But there are still mischievous anchors, as he calls them, in the book—and out in the world, too. Long-time collaborator Jeremy Zerfoss helped create the illustrations in the book (and particularly the bonus content appearing in the Indie Bookstore Day edition) and the duo has masterfully blurred the line between the real and the fictional. He tells me about discovering a truly zany book that made its way into the novel as both a plot point and an illustration, a tome called Oddly Enough that basically encourages animals to die so that they can become fur. And shortly after our conversation, I saw Jeff post a photograph of a building in Berlin with posters pasted to the wall—including one that looks remarkably like an artist’s interpretation of a diagram drawn by Silvina, the eco-activist/eco-terrorist who looms over the entire novel.
Before I let him go, I ask him the big question, the one my friends and I can’t seem to stop asking one another these days: do you have hope?
He’s quiet for a minute when I ask this and his answer, at first, seems final: “I think one reason not to hope is the fact that so many scientists are now saying, ‘oh, put the idea of hope aside, we just need to do whatever we can to not have the worst possible outcome.’”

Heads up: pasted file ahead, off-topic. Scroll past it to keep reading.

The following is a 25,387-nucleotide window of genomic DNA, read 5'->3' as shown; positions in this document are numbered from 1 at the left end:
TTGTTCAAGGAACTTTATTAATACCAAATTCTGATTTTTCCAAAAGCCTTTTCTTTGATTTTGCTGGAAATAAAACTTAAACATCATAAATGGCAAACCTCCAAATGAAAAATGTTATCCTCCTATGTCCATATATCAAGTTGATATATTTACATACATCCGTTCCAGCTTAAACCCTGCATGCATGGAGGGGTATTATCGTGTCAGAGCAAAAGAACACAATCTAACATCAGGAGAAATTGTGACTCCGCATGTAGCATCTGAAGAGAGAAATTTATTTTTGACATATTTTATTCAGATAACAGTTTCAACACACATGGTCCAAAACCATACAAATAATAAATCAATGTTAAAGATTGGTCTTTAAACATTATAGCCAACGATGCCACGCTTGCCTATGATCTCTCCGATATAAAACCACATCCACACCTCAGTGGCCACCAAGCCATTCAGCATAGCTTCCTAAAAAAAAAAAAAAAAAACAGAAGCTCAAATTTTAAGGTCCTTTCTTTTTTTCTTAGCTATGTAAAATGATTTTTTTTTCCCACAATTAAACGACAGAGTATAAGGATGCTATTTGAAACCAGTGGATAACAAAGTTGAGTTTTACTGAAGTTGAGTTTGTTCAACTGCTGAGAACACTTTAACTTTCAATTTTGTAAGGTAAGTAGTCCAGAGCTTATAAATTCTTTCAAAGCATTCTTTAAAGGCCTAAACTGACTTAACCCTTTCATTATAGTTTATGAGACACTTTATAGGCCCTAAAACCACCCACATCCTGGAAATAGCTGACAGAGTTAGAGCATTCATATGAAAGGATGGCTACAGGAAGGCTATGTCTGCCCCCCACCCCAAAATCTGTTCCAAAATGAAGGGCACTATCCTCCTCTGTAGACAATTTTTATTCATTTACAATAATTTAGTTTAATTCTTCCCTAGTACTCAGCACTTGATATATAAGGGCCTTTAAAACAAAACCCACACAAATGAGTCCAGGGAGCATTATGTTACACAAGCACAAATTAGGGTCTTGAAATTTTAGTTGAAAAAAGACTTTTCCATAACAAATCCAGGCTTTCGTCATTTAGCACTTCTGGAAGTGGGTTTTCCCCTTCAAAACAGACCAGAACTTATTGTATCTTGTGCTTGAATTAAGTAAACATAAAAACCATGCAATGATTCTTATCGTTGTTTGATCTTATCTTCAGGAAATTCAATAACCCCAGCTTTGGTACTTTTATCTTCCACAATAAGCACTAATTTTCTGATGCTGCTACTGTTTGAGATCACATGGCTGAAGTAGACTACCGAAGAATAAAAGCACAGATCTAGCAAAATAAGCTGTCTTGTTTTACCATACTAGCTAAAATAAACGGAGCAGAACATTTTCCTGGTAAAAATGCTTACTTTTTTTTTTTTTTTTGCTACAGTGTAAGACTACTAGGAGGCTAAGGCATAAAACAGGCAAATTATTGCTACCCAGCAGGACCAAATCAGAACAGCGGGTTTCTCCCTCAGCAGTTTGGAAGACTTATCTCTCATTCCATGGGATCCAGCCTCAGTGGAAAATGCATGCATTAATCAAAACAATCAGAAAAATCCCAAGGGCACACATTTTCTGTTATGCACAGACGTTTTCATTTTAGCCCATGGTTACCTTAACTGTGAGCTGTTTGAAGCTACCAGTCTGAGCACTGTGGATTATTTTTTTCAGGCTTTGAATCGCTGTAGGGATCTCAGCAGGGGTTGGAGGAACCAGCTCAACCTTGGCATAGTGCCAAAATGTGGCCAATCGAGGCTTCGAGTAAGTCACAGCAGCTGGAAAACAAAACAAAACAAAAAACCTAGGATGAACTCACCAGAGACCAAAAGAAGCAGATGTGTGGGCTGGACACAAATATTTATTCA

But he tilts his head and goes on, leaving me with something I haven’t stopped thinking about: “That’s also really the true way to look at it, I think: there’s no moment of no return. These systems that we live within are so complex and the feedback loops are horrifying right now in terms of how things interplay with one another. But there might be some that are less so. And those of us who have the privilege to still be able to sometimes talk about these things in a hideously theoretical way and not be living them to do whatever the hell we can.
“Because the other thing is that animals experience time in a different way. And I have said this before, but a possum that lives three years—if I can make three generations of possums not realize there’s climate change, or if I can preserve a plant, to a point where maybe we can get past this? That’s what we’re working on now, a lot of us and a lot of conservation groups too. Trying to do things that mean that if we can get past this, there will be a lot of things left to treasure.
“It’s really easy to freeze up and feel like there’s so many things you have to do all at once, and you can’t do that, you have to focus. So my rule of thumb is just simply to do something local, to the yard, every week. I try to do something every month that’s local to the region—politics or anything else. And then I’m also continually trying to do things strategically to help on a worldwide level. Just trying to make a little bit of difference, and I do think it does add up over time.”